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Difficult Times Ahead Due to Increased Home Foreclosures

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By : Leticia Carvalho    99 or more times read
The annual gathering at the Chicago’s West Loop Town Hall meeting was attended by ward aldermen, police commanders and representative from park and school districts to join the city’s planning department and West Loop’s Community Organization. The aldermen warned of tough economic times facing the city as a flurry of Illinois foreclosures increased, aggravated by a slowing economy, increasing unemployment rates and a decreased city budget.

In the 2nd Ward, 500 families lost their homes to foreclosures last year. This does not only mean 500 vacant or boarded-up homes, but the number of Illinois foreclosures would also mean a same number of families or individuals are no longer paying taxes which would have an adverse impact on the city’s economic stability and finances.

The quality of life in neighborhoods and communities are also affected as vacant houses have been sources of blight and have affected the overall home values in the vicinity. These aldermen were putting their hopes on President-elect Barack Obama’s economic team to quickly find a way to finally stop foreclosures. The city has already experienced 8,827 foreclosures during the first half if 2008, which registered an increase of 42 percent from last year. The council members are worried that if no solution can be had in the offing, the city will encounter larger problems in the near future.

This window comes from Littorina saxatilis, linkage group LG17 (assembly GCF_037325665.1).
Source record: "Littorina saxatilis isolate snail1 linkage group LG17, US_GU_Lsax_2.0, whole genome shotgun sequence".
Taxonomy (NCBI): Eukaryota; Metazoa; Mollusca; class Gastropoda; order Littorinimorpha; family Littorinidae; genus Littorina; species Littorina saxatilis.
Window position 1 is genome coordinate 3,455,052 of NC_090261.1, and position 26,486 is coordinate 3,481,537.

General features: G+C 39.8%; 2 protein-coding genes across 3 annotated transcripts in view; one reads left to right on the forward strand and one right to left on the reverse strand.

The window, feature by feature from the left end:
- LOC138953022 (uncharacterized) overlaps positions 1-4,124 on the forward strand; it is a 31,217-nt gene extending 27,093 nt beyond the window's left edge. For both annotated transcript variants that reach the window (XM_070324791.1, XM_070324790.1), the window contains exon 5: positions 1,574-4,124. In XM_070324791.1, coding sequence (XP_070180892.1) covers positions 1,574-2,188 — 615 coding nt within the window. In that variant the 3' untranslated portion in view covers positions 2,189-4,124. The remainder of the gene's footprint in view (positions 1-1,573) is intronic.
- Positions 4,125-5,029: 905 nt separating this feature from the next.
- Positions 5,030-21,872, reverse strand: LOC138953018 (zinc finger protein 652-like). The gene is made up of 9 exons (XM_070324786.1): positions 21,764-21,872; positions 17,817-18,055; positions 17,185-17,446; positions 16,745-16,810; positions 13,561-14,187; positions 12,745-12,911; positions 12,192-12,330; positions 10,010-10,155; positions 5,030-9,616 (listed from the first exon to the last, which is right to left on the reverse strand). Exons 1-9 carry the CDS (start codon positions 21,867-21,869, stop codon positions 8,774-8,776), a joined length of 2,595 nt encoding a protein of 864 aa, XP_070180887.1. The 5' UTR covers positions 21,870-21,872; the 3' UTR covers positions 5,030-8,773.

The Bureau of Labor Statistics has reported that the Chicago region experienced an unemployment rate of 6.4 percent in October 2008, which is higher by 2 percent from the same period last year. This rate was felt all the way up to the city council, which laid off 635 people from their payroll, in response to a slashed-down budget. They have also closed down 1,600 previously vacant positions.

To increase revenues, the city has increased taxes and related fees on Dumpsters, concerts and other live performances, and even satellite TV. In addition to these tax increases, the city has also doubled library fines for overdue materials, increasing it from 10 to 20 cents per day.

The meeting was not all-grim news on foreclosures and unemployment, as the aldermen announced new projects in their respective wards, which includes various infrastructure programs.
Leticia Carvalho has been educated in the finer points of the foreclosure market over 5 years.

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